Findings from the study suggest HCA symptom recognition of UTI in LTC patients can be improved by a low-key, personal educational intervention delivered to complement HCA work schedules. A similar effect was not observed for NHAP, where both intervention and control groups recorded improvements in symptom recognition.
This was a small study of limited scope. Our response rate decreased at each time-point, possibly creating a self-selected population who participated in test two and three. We were not able to assess whether improvements in knowledge were associated with behavioural change among HCAs in relation to residents in whom symptoms were observed or other key outcomes such as hospital transfers and mortality. Our observational window was short and our sample sizes were small.
HCAs in the intervention group identified an increase in LPNs’ respect for them immediately after the intervention but this effect degraded by three months. This may be the result of LPNs temporarily recognizing HCA’ improved symptom knowledge, an appreciation which is subsequently normalized and discounted. Without objective validation (such as complementary data from LPNs themselves) it is unclear whether this perception was attributable to actual change in LPNs or was merely a halo effect in the perception of the care aides associated with participating in the intervention. HCAs reported that their trust in, and sense that they were trusted by, LPNs decreased between the intervention and three month follow-up. This may be attributed to HCA knowledge of UTI and NHAP concerns having been improved but little tangible recognition of the fact being observed among LPNs.
Our study indicates that a simple and inexpensive educational intervention among HCAs may improve their recognition of UTI symptoms in residents in LTC. This joins the growing body of evidence in support of the potential that these staff offer to improving the quality of care in long-term residential settings. Replication of this study in a larger number of sites over a longer observation period, with more rigorous assessment of care aides actual behaviours, with larger samples of residents and aides, is important to quantify the potential health gain associated with the intervention.
Conflict of interest: None of the authors has a conflict of interest.
Funding: This study was funded by the Intercare Foundation. The sponsors had no role in the design and conduct of the study; in the collection, analysis, and interpretation of data; in the preparation of the manuscript; or in the review or approval of the manuscript.
1. Muder RR. Management of nursing home-acquired pneumonia: unresolved issues and priorities for future investigation. Journal of the American Geriatrics Society 2000;48(1).
2. Mylotte JM. Nursing home-acquired pneumonia. Aging and Infectious Diseases 20002;35:1205-11.
3. Mylotte JM. Nursing home-associated pneumonia. Clin Geriatr Med 2007;23:553-565.
4. El-sohl AA, Sikka P, Ramadan F, Davies J. Etiology of severe pneumonia in the elderly. Am J Resp Crit Care Med 2001;163: 645-651.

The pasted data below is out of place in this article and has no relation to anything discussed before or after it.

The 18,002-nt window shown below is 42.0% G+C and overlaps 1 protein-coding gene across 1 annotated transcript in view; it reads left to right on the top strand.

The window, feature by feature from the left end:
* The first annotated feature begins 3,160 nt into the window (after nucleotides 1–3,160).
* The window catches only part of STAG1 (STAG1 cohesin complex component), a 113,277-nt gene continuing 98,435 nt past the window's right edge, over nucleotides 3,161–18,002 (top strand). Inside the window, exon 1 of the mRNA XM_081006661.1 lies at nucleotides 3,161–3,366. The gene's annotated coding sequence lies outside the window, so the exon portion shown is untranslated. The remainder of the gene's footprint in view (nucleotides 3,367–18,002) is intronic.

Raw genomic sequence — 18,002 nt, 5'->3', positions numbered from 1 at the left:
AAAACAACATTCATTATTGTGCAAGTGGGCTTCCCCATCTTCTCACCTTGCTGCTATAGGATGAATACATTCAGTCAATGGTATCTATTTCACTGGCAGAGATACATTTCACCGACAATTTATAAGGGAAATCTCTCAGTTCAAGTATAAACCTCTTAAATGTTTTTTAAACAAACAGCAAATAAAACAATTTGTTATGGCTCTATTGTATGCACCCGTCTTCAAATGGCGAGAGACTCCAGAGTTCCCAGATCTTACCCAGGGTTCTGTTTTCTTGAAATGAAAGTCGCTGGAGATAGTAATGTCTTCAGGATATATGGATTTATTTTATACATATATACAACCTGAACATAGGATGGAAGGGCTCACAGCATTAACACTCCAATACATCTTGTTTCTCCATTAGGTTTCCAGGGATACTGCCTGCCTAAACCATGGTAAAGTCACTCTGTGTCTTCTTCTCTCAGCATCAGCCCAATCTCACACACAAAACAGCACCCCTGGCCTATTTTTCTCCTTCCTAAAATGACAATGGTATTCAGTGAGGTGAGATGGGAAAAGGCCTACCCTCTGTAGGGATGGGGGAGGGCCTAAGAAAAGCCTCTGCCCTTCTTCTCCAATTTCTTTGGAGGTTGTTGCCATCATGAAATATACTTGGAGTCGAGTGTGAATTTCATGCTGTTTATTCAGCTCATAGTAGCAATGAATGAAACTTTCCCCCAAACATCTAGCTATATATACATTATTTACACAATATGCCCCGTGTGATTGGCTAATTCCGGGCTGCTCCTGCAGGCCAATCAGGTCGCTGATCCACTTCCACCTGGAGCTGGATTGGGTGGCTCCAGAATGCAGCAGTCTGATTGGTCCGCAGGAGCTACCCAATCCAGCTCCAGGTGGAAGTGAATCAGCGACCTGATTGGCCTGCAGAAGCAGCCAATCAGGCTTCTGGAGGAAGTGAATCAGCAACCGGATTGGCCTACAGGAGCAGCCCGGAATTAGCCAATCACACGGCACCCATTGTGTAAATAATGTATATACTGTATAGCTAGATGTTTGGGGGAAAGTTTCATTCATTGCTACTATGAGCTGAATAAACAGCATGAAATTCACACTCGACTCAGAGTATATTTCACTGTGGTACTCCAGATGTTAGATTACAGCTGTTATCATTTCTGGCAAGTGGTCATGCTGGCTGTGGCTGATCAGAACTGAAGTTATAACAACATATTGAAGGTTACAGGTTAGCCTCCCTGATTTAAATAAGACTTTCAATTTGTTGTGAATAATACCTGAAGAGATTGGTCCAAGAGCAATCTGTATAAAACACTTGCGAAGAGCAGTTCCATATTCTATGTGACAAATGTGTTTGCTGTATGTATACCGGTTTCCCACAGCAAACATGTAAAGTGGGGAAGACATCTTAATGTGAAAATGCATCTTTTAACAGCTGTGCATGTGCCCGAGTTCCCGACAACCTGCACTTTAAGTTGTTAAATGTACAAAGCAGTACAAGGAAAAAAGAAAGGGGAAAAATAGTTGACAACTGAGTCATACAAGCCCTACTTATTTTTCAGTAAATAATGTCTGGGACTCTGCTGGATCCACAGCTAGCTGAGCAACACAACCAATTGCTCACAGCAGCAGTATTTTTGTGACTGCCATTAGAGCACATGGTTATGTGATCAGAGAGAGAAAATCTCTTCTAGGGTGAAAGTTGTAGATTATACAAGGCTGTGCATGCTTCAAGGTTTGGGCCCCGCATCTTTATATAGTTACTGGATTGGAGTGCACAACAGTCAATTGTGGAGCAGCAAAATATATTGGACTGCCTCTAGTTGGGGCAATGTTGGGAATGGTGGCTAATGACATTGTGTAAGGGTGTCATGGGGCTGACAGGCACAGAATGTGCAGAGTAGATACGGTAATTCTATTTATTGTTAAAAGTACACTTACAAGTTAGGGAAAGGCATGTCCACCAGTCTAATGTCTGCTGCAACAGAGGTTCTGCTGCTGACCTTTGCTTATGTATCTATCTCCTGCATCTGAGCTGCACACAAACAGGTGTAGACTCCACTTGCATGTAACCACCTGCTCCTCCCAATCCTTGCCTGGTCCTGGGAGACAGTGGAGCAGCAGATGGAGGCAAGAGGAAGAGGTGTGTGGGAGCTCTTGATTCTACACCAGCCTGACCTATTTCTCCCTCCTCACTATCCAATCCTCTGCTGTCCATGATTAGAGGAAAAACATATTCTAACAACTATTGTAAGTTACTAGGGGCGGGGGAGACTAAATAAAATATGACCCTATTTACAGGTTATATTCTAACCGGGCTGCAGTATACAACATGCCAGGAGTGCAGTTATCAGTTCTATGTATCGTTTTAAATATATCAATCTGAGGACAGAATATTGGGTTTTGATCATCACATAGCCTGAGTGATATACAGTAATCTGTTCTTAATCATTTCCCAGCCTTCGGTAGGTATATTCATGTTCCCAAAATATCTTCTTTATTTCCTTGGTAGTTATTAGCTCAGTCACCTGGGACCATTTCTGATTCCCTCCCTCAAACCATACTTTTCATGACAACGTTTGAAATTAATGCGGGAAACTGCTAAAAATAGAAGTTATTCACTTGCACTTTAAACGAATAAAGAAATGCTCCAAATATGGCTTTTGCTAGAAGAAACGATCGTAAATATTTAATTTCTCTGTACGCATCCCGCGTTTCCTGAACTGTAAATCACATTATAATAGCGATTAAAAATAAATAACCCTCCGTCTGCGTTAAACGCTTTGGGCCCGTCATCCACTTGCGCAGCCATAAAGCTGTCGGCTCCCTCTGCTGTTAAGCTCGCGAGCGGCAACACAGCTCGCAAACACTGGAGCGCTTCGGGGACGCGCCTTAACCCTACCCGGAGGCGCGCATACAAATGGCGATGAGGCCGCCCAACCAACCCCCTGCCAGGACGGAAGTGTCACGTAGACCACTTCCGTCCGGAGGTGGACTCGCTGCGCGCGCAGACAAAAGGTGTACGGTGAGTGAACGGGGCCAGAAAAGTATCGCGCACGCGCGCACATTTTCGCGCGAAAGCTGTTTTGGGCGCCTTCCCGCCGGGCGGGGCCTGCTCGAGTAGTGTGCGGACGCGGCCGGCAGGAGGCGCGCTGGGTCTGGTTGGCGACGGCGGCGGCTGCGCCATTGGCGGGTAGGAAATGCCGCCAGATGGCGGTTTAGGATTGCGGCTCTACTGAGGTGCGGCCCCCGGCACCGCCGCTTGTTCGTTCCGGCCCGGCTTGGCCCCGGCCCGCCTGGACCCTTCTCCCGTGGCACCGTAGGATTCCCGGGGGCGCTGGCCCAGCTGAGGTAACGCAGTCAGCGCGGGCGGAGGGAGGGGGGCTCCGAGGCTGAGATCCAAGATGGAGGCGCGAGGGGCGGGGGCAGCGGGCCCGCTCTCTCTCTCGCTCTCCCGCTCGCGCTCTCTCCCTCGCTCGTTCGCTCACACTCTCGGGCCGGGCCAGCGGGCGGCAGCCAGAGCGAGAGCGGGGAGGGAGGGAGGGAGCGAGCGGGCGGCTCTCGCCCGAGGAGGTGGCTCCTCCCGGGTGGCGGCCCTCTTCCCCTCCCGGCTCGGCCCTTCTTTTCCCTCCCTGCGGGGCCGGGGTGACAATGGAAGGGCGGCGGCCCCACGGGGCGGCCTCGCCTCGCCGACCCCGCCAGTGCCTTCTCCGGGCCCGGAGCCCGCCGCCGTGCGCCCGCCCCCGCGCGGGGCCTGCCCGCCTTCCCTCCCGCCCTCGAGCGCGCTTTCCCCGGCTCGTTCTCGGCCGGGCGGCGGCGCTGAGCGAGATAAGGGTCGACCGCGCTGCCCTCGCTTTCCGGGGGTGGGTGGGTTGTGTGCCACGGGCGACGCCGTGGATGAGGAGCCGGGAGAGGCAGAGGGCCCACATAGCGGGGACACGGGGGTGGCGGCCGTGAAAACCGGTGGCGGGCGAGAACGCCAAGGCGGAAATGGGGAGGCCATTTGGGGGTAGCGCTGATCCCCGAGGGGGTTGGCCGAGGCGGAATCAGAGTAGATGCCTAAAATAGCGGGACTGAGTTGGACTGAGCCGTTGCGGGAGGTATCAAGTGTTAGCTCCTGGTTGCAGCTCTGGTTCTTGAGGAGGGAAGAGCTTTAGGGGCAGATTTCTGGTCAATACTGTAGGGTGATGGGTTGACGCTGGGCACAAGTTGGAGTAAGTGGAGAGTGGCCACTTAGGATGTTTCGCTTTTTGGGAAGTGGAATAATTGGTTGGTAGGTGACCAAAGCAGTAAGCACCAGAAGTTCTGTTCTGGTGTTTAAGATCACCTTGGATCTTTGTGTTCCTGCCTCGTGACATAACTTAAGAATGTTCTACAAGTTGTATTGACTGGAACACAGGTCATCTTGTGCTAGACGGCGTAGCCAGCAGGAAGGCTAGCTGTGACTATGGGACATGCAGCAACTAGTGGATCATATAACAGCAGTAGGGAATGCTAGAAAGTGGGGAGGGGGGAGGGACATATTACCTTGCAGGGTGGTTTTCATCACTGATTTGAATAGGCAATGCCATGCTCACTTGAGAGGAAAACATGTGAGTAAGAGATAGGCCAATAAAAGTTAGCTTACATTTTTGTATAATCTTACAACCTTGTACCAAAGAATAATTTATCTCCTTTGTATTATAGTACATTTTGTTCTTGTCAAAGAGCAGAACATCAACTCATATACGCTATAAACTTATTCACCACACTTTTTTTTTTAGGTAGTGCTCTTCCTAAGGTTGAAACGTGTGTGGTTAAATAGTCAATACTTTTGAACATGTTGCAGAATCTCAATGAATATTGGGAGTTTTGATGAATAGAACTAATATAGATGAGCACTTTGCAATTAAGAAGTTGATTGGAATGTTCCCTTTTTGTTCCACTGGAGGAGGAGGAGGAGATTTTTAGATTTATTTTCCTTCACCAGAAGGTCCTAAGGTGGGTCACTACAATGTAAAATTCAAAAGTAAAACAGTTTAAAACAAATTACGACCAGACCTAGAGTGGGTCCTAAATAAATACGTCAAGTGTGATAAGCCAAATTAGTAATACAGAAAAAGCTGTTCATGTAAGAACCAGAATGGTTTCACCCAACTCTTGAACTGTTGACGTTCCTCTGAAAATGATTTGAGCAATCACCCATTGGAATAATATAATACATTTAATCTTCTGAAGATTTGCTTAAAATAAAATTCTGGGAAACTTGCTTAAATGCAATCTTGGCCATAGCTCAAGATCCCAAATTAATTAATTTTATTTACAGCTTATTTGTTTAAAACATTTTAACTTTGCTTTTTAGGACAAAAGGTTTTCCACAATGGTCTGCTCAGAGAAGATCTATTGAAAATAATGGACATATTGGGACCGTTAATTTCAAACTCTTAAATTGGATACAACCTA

5. Mylotte J. Nursing Home Acquired Pneumonia:Update on Treatment Options Drugs Ageing 2006;23(5); 377-390.
6. Janssens, JP. & Krause KH. Pneumonia in the very old. The Lancet infectious diseases 2004; 4(2); 112-124.
7. Nicolle LE. Urinary tract infections in long term-care facilities. Infect Control Hosp Epidemiol 2001;22:167-175.
8. O’Donnell JA, Hofmann MT. Urinary tract infections: how to manage nursing home patients with or without chronic catheterization. Infectious Disease 2002; 57(5).
9. Loeb M, Brazil K, Lohfeld L, McGeer A, et al. Optimizing antibiotics in residents of nursing homes: protocol of a randomized trial. BMC Health Services 2002;2:17.
10. Nace D, Drinka P, Crnich C. Clinical uncertainties in the approach to long term care residents with possible urinary tract infection. Journal of the American Medical Directors Association 2014; 15(2): 133-139.
11. Pennington K, Scott J, Magilvy K. The role of certified nursing assistants in the nursing home. JONA 2003; 33(11): 578-584
12. D’Agata E, Loeb MB, & Mitchell SL. Challenges Assessing Nursing Home Residents with Advanced Dementia for Suspected Urinary Tract Infections. Journal of the American Geriatrics Society 2013; 61(1): 62–66.
13. Howe L. Education and empowerment of the nursing assistant: validating their important role in skincare and pressure ulcer prevention and demonstrating productivity enhancement and cost savings. Adv Skin Wound Care 2008;21:275-81.
14. Boczko F, McKeon S, Sturkie D. Long-term care and oral health knowledge. JAMDA 2009;10:204-206.
15. Weitzel T, Robinson SB. A model of nursing assistant care to promote functional status in hospitalized elders. Journal for nurses in staff development 2004;20(4):181-186.
16. Beck C, Ortigara A, Mercer S, Shue V. Enabling and empowering certified nursing assistants for quality dementia care. International Journal of Geriatric Psychiatry 1999;14: 197-212.
17. Engelman KK, Altus DE, Mosier MC, Mathews RM. Brief training to promote the use of less intrusive prompts by nursing assistants in a dementia care unit. Journal of Applied Behavior Analysis 2003;36(1):129-132.
18. Slaughter, S.E. Incidence and predictors of excess disability among nursing home residents with middle-stage dementia: a prospective cohort study of functional transitions. Unpublished doctoral dissertation, University of Calgary, Alberta. 2008.